Math 124A – September 30, 2010
Viktor Grigoryan
2
Firstorder linear equations
Last time we saw how some simple PDEs can be reduced to ODEs, and subsequently solved using ODE
methods. For example, the equation
u
x
= 0
(1)
has “constant in
x
” as its general solution, and hence
u
depends only on
y
, thus
u
(
x, y
) =
f
(
y
) is the
general solution, with
f
an arbitrary function of a single variable. Today we will see that any linear
first order PDE can be reduced to an ordinary differential equation, which will then allow as to tackle
it with already familiar methods from ODEs.
Let us start with a simple example. Consider the following constant coefficient PDE
au
x
+
bu
y
= 0
.
(2)
Here
a
and
b
are constants, such that
a
2
+
b
2
6
= 0, i.e. at least one of the coefficients is nonzero (otherwise
this would not be a differential equation). Using the inner (scalar or dot) product in
R
2
, we can rewrite
the left hand side of (2) as
(
a, b
)
·
(
u
x
, u
y
) = 0
,
or
(
a, b
)
· ∇
u
= 0
.
Denoting the vector (
a, b
) =
v
, we see that the left hand side of the above equation is exactly
D
v
u
(
x, y
),
the directional derivative of
u
in the direction of the vector
v
. Thus the solution to (2) must be constant
in the direction of the vector
v
=
a
i
+
b
j
.
v
=
H
a
,
b
L

5
5
x

5
5
y
Figure 1: Characteristic lines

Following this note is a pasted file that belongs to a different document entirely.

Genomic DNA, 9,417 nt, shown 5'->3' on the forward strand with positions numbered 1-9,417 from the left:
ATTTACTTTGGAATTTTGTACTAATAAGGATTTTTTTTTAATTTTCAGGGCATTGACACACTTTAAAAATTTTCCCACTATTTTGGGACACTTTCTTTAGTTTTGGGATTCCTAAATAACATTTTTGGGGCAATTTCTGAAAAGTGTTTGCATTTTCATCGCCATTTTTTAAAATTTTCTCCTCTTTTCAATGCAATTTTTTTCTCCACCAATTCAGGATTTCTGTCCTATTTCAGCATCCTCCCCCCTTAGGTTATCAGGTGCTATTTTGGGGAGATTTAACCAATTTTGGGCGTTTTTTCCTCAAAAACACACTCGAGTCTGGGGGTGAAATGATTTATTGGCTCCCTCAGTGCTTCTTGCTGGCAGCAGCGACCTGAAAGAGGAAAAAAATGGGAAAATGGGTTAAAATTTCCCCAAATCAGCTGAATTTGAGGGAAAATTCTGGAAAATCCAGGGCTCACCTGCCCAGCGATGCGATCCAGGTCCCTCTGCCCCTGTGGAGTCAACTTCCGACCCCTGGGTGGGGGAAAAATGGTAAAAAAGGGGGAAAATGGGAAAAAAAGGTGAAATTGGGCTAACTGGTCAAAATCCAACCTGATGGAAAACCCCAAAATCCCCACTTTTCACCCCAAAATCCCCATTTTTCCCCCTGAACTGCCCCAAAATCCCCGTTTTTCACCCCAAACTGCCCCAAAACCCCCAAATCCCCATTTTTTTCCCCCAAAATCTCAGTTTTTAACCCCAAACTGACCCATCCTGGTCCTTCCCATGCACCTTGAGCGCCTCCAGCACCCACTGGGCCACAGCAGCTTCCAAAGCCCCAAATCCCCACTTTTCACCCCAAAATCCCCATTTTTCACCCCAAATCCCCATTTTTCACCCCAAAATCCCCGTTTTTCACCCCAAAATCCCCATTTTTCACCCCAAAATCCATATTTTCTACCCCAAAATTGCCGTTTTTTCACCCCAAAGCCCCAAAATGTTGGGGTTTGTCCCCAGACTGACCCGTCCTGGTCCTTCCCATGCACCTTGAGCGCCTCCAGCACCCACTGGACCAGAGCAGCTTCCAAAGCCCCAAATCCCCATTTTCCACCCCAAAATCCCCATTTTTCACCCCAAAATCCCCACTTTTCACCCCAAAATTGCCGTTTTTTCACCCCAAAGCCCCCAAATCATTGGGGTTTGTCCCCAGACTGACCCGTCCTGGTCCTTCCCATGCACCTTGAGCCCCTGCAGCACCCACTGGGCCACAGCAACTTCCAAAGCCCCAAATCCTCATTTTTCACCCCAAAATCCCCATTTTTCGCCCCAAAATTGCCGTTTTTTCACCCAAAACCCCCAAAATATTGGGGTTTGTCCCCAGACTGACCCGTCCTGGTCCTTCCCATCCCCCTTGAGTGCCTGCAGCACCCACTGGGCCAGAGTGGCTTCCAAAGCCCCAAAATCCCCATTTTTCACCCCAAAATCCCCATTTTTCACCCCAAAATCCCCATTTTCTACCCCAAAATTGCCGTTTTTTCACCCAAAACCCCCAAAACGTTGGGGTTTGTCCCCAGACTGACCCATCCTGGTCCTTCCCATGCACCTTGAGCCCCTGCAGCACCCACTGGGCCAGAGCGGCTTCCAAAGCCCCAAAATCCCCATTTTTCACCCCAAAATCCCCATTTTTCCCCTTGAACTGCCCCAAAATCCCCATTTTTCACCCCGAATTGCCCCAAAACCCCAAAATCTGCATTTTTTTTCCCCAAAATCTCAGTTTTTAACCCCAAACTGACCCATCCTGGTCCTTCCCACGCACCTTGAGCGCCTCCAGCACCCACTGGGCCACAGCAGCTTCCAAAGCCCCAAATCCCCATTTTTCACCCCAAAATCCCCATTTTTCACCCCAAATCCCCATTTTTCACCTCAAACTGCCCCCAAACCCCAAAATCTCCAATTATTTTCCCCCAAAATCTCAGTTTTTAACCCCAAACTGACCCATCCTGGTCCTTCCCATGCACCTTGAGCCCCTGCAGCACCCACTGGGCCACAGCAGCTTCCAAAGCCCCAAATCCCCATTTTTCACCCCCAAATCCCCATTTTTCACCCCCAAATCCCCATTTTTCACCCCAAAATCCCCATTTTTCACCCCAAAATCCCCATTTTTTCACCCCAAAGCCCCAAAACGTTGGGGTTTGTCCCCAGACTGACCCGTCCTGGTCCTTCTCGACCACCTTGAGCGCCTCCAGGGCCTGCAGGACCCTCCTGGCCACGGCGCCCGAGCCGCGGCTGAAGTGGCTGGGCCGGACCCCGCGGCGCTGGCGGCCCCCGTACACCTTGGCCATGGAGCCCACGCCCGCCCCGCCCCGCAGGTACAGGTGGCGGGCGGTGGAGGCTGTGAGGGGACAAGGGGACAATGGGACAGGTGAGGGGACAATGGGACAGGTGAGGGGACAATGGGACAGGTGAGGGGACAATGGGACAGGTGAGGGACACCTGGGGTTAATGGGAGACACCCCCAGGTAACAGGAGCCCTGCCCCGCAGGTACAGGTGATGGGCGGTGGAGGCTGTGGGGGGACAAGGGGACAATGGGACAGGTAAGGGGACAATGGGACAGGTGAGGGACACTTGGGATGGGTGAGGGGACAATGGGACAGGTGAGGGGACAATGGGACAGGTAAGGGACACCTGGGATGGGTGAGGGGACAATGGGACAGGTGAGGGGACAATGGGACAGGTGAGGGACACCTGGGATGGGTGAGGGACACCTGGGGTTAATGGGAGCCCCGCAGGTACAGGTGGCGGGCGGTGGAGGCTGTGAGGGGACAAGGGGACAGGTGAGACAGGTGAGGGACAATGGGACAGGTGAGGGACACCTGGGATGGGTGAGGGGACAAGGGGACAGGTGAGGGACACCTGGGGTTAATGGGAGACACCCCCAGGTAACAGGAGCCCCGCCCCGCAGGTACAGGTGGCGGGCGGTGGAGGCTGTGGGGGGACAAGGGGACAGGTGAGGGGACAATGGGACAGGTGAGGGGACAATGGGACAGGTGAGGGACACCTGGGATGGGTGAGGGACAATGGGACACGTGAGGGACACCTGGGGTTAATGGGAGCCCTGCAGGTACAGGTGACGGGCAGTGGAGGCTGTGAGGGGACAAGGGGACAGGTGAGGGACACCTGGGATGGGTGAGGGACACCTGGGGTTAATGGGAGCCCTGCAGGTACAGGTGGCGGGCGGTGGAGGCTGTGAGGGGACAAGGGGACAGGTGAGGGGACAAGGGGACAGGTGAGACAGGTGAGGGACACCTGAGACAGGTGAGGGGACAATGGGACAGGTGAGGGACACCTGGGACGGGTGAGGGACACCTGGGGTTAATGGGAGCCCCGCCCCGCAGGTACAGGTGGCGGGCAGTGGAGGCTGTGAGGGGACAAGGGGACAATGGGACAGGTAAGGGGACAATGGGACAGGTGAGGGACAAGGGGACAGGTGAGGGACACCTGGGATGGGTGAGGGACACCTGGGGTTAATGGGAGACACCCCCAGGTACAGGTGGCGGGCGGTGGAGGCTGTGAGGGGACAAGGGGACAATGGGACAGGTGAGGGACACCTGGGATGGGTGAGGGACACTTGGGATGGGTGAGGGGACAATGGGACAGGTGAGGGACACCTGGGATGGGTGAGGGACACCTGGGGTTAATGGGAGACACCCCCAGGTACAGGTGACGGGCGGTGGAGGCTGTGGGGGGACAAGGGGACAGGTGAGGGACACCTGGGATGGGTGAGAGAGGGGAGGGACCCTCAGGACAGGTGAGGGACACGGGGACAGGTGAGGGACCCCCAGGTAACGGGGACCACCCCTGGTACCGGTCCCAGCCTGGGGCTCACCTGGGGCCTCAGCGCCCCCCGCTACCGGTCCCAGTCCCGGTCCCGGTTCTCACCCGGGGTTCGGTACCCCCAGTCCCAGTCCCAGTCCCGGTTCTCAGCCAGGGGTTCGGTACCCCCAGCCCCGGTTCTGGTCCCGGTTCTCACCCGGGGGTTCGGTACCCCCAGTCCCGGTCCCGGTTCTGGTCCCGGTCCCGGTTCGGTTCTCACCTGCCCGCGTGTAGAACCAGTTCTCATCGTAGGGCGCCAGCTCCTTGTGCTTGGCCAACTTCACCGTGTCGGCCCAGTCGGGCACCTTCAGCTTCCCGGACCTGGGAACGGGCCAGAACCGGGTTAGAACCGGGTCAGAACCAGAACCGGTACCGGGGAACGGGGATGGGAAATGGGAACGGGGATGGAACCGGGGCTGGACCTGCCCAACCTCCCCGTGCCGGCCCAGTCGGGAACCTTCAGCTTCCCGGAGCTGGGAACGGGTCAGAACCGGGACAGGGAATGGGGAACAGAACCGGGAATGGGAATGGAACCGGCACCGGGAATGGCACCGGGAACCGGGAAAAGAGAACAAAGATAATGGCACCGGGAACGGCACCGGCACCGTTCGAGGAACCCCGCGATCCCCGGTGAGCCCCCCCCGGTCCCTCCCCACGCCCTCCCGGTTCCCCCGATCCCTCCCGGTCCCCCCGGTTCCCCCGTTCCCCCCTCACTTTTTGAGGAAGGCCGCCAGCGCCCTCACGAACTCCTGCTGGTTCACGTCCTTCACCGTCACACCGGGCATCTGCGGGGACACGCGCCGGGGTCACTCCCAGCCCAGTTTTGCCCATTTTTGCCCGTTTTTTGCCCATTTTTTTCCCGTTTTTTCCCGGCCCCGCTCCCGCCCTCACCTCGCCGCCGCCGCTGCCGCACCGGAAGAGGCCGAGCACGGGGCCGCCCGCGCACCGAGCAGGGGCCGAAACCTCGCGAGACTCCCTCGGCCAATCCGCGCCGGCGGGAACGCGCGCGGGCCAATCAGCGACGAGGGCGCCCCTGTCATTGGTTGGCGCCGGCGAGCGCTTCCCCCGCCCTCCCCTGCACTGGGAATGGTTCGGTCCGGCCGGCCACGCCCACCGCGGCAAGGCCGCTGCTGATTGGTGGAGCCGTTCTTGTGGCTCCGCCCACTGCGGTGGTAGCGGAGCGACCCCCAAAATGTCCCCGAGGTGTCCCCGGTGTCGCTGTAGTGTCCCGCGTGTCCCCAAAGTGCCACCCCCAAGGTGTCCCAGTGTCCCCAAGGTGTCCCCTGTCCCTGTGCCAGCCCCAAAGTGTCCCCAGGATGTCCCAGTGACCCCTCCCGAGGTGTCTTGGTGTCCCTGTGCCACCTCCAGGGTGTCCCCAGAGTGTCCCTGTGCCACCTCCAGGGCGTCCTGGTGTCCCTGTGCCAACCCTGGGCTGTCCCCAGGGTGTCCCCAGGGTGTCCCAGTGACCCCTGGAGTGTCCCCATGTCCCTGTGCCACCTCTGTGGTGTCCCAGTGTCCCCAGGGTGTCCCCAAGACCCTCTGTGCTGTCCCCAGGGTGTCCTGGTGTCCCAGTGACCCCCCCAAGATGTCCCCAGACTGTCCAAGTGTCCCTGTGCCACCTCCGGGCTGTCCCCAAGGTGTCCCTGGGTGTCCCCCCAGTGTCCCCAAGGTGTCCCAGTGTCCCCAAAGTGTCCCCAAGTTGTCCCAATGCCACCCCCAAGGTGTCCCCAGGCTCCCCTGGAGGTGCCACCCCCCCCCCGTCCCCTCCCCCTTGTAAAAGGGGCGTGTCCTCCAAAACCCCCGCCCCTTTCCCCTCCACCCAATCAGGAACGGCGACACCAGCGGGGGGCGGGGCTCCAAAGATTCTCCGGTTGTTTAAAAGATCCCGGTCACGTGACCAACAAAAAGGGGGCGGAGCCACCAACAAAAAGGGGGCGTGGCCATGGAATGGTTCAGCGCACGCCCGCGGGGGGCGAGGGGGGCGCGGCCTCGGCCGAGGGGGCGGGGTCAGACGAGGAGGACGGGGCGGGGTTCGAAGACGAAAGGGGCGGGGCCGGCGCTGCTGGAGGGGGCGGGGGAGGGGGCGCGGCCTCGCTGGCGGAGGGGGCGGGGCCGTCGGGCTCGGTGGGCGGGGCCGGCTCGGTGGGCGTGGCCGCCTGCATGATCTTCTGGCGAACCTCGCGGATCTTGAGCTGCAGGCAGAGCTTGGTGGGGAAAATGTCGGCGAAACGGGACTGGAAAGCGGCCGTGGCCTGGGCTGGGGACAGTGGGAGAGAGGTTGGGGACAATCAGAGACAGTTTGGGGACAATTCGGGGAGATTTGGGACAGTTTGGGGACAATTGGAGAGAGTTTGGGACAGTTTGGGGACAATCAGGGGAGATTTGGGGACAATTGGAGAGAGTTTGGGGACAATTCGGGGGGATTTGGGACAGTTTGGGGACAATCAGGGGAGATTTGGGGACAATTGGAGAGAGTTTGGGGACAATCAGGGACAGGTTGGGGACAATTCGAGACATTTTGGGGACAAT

bx

ay
=
c
.
Ξ
Η
H
a
,
b
L
H

b
,
a
L
H
x
,
y
L
Ξ
=
H
x
,
y
L
H
a
,
b
L
Η
=
H
x
,
y
L
H

b
,
a
L

10

5
5
x

5
5
y
Figure 2: Change of coordinates.
The lines parallel to the vector
v
have the equation
bx

ay
=
c,
(3)
since the vector (
b,

a
) is orthogonal to
v
, and as such is a normal vector to the lines parallel to
v
. In
equation (3)
c
is an arbitrary constant, which uniquely determines the particular line in this family of
parallel lines, called
characteristic lines
for the equation (2).
As we saw above,
u
(
x, y
) is constant in the direction of
v
, hence also along the lines (3). The line
containing the point (
x, y
) is determined by
c
=
bx

ay
, thus
u
will depend only on
bx

ay
, that is
u
(
x, y
) =
f
(
bx

ay
)
,
(4)
1
This preview has intentionally blurred sections. Sign up to view the full version.
View Full Document
where
f
is an arbitrary function. One can then check that this is the correct solution by plugging it
into the equation. Indeed,
a∂
x
f
(
bx

ay
) +
b∂
y
f
(
bx

ay
) =
abf
0
(
bx

ay
)

baf
0
(
bx

ay
) = 0
.
The geometric viewpoint that we used to arrive at the solution is akin to solving equation (1) simply
by recognizing that a function with a vanishing derivative must be constant. However one can approach
equation (2) from another perspective, by trying to reduce it to an ODE.
2.1
The method of characteristics
To have an ODE, we need to eliminate one of the partial derivatives in the equation. But we know that
the directional derivative vanishes in the direction of the vector (
a, b
). Let us then make a change of the
coordinate system to one that has its “
This is the end of the preview.
Sign up
to
access the rest of the document.
 Fall '08
 Ponce
 Differential Equations, Linear Equations, Equations, Partial Differential Equations, Trigraph, Elementary algebra, Partial differential equation, Coordinate system, ξ

Click to edit the document details